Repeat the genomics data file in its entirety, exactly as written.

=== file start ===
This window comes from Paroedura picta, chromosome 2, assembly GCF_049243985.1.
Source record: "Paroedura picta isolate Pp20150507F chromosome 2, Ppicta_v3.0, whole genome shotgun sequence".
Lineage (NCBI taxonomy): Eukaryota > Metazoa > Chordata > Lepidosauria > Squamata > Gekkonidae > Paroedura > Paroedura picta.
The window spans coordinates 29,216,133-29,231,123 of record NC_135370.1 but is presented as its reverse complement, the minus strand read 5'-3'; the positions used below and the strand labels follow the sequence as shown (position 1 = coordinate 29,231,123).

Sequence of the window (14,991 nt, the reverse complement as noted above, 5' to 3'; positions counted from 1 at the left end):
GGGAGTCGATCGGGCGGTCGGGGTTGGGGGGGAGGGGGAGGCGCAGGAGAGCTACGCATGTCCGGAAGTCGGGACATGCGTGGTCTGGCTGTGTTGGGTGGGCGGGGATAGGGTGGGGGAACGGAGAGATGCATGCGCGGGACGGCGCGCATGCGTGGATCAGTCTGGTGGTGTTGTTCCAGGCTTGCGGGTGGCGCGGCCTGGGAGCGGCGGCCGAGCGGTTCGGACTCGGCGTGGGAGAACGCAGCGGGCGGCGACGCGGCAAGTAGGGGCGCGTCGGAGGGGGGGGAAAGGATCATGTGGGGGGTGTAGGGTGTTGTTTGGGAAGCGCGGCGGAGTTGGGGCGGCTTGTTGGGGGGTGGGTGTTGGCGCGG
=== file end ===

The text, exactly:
This window comes from Paroedura picta, chromosome 2, assembly GCF_049243985.1.
Source record: "Paroedura picta isolate Pp20150507F chromosome 2, Ppicta_v3.0, whole genome shotgun sequence".
Lineage (NCBI taxonomy): Eukaryota > Metazoa > Chordata > Lepidosauria > Squamata > Gekkonidae > Paroedura > Paroedura picta.
The window spans coordinates 29,216,133-29,231,123 of record NC_135370.1 but is presented as its reverse complement, the minus strand read 5'-3'; the positions used below and the strand labels follow the sequence as shown (position 1 = coordinate 29,231,123).

Sequence of the window (14,991 nt, the reverse complement as noted above, 5' to 3'; positions counted from 1 at the left end):
GGGAGTCGATCGGGCGGTCGGGGTTGGGGGGGAGGGGGAGGCGCAGGAGAGCTACGCATGTCCGGAAGTCGGGACATGCGTGGTCTGGCTGTGTTGGGTGGGCGGGGATAGGGTGGGGGAACGGAGAGATGCATGCGCGGGACGGCGCGCATGCGTGGATCAGTCTGGTGGTGTTGTTCCAGGCTTGCGGGTGGCGCGGCCTGGGAGCGGCGGCCGAGCGGTTCGGACTCGGCGTGGGAGAACGCAGCGGGCGGCGACGCGGCAAGTAGGGGCGCGTCGGAGGGGGGGGAAAGGATCATGTGGGGGGTGTAGGGTGTTGTTTGGGAAGCGCGGCGGAGTTGGGGCGGCTTGTTGGGGGGTGGGTGTTGGCGCGG